Colorado Estate Planning – Worthy of a Family Discussion?

In a recent New York Times article titled “Estate Planning as a Family Conversation,” Deborah L. Jacobs discusses the different nuances that arise when involving family members in the conversation about one’s estate plan.  Admittedly, such discussions can create both positives and negatives. 

When all parties are on the same page, parents discussing their estate plan with their children can have some very positive results.  However, it can easily go the other way when one heir receives more than his or her siblings as discussed in the article.  Siblings can also get upset over who is designated as their parents’ Personal Representative, Trustee or as an Agent under their Financial and Medical Power of Attorney.  All in all, it is this author’s belief that while opening up a discussion over an estate plan during one’s lifetime can create some frustration and even hostility, it can be better for parents to explain their decisions while they are alive in contrast to having heirs learn about it after their parents’ passing.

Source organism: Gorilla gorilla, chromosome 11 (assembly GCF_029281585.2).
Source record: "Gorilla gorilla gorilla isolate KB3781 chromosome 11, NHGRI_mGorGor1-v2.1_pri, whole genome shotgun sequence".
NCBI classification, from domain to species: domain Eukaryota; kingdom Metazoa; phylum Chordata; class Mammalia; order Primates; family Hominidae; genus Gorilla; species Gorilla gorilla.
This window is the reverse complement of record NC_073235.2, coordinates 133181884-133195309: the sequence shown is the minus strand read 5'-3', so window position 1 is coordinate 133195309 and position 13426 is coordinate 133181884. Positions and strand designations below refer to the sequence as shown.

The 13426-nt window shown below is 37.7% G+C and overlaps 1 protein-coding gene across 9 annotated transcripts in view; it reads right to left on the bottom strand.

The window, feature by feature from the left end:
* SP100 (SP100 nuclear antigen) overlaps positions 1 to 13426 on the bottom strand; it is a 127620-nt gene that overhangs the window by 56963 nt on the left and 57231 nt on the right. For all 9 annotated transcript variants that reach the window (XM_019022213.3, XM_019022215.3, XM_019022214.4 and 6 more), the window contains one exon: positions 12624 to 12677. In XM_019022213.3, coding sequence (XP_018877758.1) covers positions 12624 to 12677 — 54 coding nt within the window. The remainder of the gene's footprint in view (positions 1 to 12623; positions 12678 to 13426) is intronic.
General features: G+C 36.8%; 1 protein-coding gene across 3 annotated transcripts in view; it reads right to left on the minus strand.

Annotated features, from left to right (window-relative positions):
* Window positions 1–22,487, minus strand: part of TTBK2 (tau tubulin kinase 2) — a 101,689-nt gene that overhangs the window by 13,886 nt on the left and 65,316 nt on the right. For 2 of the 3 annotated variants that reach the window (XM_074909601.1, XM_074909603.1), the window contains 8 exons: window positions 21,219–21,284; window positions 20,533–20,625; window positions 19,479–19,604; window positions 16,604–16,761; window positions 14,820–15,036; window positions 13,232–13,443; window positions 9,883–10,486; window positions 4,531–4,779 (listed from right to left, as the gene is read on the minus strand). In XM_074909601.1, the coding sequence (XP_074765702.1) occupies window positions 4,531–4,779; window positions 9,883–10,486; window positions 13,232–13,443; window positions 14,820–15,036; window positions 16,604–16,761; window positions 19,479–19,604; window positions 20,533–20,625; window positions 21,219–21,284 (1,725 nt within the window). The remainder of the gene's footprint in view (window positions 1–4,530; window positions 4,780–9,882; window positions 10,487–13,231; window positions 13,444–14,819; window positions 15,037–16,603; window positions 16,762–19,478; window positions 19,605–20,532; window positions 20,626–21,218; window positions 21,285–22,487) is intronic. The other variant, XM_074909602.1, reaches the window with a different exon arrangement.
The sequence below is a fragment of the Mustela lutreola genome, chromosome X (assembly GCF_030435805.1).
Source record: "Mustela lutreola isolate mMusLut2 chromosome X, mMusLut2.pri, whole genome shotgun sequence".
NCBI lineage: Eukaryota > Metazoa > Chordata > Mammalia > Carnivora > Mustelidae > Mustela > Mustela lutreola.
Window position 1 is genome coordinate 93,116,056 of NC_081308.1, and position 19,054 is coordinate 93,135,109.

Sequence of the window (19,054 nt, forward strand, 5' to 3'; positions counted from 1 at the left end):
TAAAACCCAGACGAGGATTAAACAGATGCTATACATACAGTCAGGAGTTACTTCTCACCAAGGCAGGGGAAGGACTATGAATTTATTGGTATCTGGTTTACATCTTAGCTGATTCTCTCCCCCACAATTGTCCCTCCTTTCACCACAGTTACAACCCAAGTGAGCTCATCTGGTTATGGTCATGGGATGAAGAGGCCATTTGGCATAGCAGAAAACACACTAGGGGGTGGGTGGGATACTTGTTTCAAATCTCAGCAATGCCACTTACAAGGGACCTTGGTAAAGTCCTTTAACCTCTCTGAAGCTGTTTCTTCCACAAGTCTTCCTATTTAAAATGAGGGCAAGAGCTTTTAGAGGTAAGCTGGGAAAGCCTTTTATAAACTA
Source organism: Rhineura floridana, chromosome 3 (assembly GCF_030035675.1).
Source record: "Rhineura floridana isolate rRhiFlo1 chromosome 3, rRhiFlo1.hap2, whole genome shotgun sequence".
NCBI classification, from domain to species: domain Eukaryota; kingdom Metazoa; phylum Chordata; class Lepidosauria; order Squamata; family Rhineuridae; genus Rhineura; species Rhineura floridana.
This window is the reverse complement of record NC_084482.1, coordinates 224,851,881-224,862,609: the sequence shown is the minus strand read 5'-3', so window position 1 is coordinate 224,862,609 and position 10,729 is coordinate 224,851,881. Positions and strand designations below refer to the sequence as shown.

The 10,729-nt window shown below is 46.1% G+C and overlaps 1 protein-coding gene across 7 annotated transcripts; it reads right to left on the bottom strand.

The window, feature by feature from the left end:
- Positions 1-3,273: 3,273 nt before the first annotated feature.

One topic the author did not mention is the importance of speaking with the individual or company who one designates in a fiduciary capacity like a Trustee, Guardian, Financial Power of Attorney agent and Medical Power of Attorney agent.  When preparing one’s Colorado estate plan, I have always suggested people discuss with their designated agents or trustees of their potential role if they are needed.  More importantly, one should confirm with their designated Guardian who will be taking care of their minor children whether they are up for the task.

To summarize, communication is important in estate planning.  Each family’s circumstances are different, and thus, creates the possibility that everything may not need to be discussed.  However, making designated fiduciaries aware of their potential role should be discussed.


Comments are closed.